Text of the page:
Chin says, "There are still lots of questions, and lots to follow up on, but the bottom line is I should be just fine."
On September 3, Julie Chin, the Oklahoma news anchor, was hosting a live broadcast reporting on the attempted launch of NASA’s Artemis I rocket. She suddenly started to have trouble speaking. "I'm sorry," Chin said, stopping the broadcast and transferring it to meteorology. "Something is going on with me this morning and I apologize to everybody," Chin said, per NBC.
Tulsa news anchor Julie Chin has the beginnings of a stroke live on the air. She knew something was wrong, so tossed it to the meteorologist, as her concerned colleagues called 911. She’s fine now, but wanted to share her experience to educate viewers on stroke warning signs. pic.twitter.com/aWNPPbn1qf— Mike Sington (@MikeSington) September 5, 2022
Chin has now disclosed an unsettling and incomprehensible text she wrote her husband after the broadcast. “I need help. Something is not Run today. My work won’t work is working my help my,” the anchor had texted. In an interview aired on NBC's TODAY show, Chin shared, “I never send messages like that, obviously.” She added, “That just shows my state of mind that morning. I just couldn’t put any words together as hard as I tried."
Julie Chin, the Oklahoma news anchor who had the beginnings of a stroke during a live TV broadcast, shares the incoherent text she sent her husband after the broadcast. https://t.co/jVqzZsBlqV— NBC News (@NBCNews) September 8, 2022
Chin told TODAY that she feels "good" and is still looking for medical reasons. She was taken to a hospital after her colleagues quickly called 911 where she underwent "all sorts of tests." She says the doctors think she had "the beginnings of a stroke but not a full stroke," but beyond that what exactly happened to her is still unknown.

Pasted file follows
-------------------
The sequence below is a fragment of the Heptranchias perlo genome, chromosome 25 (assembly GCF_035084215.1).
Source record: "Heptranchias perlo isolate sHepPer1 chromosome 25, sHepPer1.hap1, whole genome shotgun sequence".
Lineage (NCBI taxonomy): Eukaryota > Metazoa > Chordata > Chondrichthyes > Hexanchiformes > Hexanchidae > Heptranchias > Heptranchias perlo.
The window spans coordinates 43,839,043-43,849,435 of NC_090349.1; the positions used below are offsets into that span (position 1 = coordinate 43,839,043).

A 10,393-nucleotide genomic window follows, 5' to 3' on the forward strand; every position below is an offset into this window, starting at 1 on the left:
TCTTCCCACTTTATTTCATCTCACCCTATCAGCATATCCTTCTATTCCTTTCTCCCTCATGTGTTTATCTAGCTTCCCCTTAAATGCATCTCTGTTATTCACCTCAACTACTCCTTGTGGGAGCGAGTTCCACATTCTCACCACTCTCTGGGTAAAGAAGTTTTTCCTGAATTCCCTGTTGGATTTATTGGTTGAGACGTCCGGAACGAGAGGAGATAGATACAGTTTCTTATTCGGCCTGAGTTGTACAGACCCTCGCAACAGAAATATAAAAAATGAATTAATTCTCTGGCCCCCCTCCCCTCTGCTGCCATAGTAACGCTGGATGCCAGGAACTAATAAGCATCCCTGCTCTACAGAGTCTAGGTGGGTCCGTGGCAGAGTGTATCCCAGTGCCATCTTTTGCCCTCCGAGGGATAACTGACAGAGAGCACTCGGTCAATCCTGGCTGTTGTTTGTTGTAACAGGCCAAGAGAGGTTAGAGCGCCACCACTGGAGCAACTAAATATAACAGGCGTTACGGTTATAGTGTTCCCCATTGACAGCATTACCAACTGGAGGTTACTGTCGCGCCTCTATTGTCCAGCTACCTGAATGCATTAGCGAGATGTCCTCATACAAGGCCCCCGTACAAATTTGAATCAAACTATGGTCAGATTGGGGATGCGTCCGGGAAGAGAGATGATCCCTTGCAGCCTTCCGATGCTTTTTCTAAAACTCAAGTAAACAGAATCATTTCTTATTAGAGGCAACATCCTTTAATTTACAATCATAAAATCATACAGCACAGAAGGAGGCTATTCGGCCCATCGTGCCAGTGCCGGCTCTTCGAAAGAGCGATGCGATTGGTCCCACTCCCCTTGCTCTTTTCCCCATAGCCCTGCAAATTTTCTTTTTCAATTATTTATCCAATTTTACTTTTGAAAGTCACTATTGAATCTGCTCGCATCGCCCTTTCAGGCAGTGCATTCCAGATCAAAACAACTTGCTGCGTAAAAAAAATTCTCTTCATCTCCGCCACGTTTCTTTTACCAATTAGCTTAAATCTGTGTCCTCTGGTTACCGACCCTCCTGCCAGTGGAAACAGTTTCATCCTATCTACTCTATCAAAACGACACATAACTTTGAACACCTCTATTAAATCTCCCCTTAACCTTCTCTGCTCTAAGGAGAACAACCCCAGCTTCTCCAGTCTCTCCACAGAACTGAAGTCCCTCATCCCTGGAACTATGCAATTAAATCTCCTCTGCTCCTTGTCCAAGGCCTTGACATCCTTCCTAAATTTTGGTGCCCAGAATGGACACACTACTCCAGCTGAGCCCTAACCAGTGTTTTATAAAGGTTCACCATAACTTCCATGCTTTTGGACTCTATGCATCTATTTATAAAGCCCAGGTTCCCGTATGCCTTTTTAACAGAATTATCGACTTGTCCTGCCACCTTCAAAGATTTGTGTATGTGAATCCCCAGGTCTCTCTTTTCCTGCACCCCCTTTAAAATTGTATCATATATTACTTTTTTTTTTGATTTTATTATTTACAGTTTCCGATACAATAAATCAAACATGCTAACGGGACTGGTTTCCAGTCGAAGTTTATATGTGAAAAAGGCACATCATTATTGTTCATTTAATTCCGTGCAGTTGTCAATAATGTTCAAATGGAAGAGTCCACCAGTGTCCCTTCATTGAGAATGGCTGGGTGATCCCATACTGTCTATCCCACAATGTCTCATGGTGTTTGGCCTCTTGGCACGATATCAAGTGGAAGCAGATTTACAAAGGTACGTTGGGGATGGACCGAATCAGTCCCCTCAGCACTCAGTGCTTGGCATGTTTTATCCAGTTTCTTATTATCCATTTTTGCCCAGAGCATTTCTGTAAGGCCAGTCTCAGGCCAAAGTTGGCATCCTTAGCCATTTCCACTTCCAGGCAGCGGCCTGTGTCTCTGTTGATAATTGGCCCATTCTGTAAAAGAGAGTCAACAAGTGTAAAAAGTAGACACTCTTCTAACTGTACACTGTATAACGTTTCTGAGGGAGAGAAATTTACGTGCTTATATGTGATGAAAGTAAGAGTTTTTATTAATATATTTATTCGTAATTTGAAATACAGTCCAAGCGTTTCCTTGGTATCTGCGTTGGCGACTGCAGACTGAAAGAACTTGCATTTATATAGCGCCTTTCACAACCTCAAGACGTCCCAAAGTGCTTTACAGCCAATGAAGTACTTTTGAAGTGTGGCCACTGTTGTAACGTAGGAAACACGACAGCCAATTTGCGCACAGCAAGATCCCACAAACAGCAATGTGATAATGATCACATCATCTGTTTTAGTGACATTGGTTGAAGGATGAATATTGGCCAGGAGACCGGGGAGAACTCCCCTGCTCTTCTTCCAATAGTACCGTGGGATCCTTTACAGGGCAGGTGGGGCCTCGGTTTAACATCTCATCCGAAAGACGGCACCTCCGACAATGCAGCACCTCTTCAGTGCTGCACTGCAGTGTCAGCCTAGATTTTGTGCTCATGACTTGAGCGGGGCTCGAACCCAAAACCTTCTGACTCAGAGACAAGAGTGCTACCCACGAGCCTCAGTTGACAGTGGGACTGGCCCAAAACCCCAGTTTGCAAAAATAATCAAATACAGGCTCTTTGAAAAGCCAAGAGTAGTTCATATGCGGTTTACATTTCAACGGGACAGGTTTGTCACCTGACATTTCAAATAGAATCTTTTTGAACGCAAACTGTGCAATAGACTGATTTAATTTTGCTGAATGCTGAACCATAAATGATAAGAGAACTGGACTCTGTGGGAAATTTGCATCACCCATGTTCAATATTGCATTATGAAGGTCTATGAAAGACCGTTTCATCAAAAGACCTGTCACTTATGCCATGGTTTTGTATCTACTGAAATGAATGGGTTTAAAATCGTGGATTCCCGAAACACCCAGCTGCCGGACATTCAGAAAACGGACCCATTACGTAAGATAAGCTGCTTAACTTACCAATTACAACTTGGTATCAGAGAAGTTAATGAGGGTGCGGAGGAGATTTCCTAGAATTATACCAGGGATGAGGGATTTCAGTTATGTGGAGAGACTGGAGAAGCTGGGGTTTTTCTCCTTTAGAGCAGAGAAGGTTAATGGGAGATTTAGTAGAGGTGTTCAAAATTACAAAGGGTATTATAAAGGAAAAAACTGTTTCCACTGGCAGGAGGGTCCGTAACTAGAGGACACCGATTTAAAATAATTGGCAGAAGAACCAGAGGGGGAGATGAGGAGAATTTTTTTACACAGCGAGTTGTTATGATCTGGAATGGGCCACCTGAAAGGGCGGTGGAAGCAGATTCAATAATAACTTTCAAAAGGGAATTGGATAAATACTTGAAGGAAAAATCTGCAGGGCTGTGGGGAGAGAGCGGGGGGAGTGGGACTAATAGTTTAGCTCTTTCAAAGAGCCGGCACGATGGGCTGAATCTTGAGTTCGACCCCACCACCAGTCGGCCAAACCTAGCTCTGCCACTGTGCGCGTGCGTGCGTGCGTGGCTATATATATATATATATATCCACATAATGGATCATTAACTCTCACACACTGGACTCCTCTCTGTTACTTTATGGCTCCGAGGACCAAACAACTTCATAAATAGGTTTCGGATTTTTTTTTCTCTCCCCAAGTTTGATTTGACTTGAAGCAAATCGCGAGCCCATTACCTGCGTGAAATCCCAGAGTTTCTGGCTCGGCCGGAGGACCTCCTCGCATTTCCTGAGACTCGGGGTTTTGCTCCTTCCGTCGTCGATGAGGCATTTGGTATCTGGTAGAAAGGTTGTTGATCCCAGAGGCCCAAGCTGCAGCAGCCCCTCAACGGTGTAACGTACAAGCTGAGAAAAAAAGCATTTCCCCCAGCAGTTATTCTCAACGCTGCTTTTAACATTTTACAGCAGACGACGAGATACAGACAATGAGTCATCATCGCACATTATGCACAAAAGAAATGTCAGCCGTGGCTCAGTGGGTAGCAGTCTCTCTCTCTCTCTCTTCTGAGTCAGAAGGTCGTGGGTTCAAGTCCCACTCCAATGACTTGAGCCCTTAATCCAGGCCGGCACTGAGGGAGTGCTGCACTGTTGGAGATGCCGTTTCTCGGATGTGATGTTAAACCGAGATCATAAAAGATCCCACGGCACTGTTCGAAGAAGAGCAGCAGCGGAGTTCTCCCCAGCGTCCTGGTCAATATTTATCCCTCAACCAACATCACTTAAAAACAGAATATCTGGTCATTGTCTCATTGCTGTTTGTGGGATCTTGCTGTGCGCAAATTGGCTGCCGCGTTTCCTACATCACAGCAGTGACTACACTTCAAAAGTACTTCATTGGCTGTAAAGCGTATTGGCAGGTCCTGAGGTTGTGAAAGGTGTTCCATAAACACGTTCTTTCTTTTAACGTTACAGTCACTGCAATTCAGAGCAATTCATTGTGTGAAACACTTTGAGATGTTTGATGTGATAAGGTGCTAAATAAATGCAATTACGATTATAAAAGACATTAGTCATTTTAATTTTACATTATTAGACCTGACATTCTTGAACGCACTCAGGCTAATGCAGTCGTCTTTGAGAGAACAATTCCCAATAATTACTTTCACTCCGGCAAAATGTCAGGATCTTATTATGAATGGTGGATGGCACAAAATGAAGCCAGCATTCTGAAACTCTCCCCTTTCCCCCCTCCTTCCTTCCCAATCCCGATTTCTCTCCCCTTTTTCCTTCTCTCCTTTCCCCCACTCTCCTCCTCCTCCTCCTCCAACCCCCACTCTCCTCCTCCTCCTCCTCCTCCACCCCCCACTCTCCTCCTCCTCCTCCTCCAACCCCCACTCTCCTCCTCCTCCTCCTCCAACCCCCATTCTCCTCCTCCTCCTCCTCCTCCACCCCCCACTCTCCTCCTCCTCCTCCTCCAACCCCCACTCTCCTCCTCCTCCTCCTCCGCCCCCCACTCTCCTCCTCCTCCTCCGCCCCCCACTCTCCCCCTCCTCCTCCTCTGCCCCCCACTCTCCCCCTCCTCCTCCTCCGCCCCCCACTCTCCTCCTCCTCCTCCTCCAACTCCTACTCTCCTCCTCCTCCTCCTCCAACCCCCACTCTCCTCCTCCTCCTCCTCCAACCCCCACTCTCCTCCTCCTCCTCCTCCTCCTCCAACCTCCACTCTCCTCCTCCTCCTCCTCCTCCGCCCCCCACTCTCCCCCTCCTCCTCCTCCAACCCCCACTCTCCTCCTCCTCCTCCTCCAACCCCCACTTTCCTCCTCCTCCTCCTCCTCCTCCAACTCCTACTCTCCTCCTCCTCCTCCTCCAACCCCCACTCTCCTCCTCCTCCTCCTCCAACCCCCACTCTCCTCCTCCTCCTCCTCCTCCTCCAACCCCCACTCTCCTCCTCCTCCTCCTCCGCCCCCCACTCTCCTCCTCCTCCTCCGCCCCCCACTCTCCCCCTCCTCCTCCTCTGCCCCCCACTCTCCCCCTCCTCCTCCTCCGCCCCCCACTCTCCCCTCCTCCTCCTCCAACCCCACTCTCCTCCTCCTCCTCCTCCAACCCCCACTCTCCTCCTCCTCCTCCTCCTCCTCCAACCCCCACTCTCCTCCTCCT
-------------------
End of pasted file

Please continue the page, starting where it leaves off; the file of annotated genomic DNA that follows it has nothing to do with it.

She revealed that she has no family history of strokes and believes she manages stress in a healthy manner. She was as shocked as everyone else about the stroke symptoms. “I felt great that morning. I had a good night’s sleep … I felt good and that section that everybody’s seen me struggling with, I wrote that little section! I knew what I was trying to say like the back of my hand. It just obviously wouldn’t come out of my mouth,” she explained.
However, when she started to feel unwell during the telecast she did everything she could. "All I can say is during those live TV moments, I tried to steer the ship as gracefully as I could," she wrote in a Facebook post.
"There are still lots of questions, and lots to follow up on, but the bottom line is I should be just fine," she wrote in another Facebook post. She added, "*Most importantly* I’ve learned that it’s not always obvious when someone has a stroke, and action is critical. This acronym helps identify the symptoms to look for: BE FAST and then if needed, be fast and call 911."
Chin is referring to BE FAST, which the American Stroke Association describes as the first signs to look out for to identify if one is experiencing a stroke. It stands for "Balance", "Eyes", "face drooping" or numbness of the face; "arm weakness" or numbness of the arms or legs on one side of the body; "speech difficulty" or slurred speech; and "time to call 911." The last one makes people remember to call emergency services when there is a suspicion of a stroke. The ASA explains that since strokes affect women more frequently, they must take greater care. More women than men die from strokes, with stroke being the third leading cause of mortality among women. In actuality, 1 in 5 women will experience a stroke, according to ASA.
Cover Image Source: Twitter | @MikeSingleton